Finally, Reich discusses individual genetic testing. He is in favor of the study of DNA at the population level for medical reasons and also at the individual level, if this helps reduce the incidence of illness caused by recessive mutations. He doesn’t object to individual testing to discover ancestry, but he is not interested in learning about his own genetic background. He seems to feel that focusing on our own unique genomes distracts us from the heritage we share with everyone else, of which the most important part is non-genetic. The simple fact that we are alive tells us that we come from an unbroken genetic line of survivors. Being able to claim descent from particular populations really doesn’t prove much of anything about your own worthiness. Moreover, making such claims can lead to embarrassment, as Elizabeth Warren has discovered.

Humans have been evolving culturally for much longer than the period for which we can get DNA data. Given how much of our behavior is learned, it is likely that our cultural milieu has been a major part of our environment for a long time. Cultures evolve. In doing so, they change the selective environment for humans and the things that live with them. Cultural change drives natural selection. That is, culture shapes our genes indirectly through natural selection as much as genes shape our culture.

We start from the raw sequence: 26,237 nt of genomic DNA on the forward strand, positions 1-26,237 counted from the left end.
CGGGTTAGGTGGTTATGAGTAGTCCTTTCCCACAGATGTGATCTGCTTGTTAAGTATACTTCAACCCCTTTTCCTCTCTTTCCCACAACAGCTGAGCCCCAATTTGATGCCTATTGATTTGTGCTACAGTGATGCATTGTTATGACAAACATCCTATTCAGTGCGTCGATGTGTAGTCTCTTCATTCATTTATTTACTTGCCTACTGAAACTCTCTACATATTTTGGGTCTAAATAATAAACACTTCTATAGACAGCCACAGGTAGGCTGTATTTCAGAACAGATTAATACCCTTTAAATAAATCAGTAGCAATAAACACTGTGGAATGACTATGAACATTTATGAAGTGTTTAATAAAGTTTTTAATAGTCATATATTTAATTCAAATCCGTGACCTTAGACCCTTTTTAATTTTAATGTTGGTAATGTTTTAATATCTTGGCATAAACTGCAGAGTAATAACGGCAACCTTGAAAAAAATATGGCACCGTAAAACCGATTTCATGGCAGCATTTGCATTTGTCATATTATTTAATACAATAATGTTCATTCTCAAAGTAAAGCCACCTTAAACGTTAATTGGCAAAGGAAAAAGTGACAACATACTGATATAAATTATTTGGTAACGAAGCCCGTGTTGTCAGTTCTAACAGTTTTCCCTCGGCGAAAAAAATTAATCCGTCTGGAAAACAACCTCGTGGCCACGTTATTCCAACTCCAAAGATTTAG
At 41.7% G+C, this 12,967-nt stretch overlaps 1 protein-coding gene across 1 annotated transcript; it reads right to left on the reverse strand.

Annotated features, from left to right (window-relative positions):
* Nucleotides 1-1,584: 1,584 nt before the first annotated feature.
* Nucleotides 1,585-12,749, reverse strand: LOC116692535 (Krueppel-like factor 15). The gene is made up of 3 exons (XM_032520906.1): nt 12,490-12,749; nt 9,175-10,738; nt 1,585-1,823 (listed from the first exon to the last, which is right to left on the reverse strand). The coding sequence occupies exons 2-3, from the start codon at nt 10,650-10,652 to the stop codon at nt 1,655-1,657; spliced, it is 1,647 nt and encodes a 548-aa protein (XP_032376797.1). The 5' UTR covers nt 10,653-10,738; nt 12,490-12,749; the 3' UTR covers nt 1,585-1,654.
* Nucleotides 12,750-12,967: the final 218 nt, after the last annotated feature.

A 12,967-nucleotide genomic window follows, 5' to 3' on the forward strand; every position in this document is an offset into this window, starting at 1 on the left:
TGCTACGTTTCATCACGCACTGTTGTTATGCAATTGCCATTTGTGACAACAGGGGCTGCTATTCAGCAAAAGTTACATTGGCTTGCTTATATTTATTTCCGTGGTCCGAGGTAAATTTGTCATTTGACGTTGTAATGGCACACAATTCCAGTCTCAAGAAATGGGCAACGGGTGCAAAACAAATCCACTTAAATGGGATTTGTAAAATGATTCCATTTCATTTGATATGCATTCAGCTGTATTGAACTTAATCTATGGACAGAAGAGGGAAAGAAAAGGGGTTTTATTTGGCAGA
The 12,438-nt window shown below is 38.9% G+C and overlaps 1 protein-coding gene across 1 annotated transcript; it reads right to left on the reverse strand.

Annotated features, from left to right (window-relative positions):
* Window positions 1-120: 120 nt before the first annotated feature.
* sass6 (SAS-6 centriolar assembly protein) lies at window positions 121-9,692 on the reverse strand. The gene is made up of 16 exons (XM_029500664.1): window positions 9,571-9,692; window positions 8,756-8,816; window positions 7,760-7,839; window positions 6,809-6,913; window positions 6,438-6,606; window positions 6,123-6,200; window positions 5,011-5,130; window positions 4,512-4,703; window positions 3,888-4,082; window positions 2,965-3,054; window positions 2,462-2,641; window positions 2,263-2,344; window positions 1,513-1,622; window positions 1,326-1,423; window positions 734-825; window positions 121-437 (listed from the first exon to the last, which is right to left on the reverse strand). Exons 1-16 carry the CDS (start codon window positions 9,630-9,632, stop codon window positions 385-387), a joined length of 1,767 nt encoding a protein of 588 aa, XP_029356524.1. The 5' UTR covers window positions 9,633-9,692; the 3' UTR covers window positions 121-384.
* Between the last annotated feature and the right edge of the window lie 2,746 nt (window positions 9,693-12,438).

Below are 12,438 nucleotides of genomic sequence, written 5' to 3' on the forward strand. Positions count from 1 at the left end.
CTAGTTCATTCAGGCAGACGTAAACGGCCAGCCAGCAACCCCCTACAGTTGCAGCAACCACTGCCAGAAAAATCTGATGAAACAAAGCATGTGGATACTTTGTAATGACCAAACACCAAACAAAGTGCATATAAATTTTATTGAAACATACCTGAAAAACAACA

As a social species, cultural traditions matter as much or more than our particular DNA in shaping how we live. Many of us, however, know very little of that tradition, or only slivers of it, dependent on our nationality, ethnicity, religion or profession. Too many people grow up with almost no knowledge of any tradition. Even though he professes no religion now, Reich was raised in a deep cultural tradition, Ashkenazi Judaism. He recognizes that all human populations have come out of similarly rich traditions. Together, they represent the most important heritage of the human species; as much as DNA, they are who we are and how we got here.

The Journeys of Holling C. Holling

Paddle to the Sea. 1941. Tree in the Trail. 1942. Seabird. 1948. Minn of the Mississippi. 1951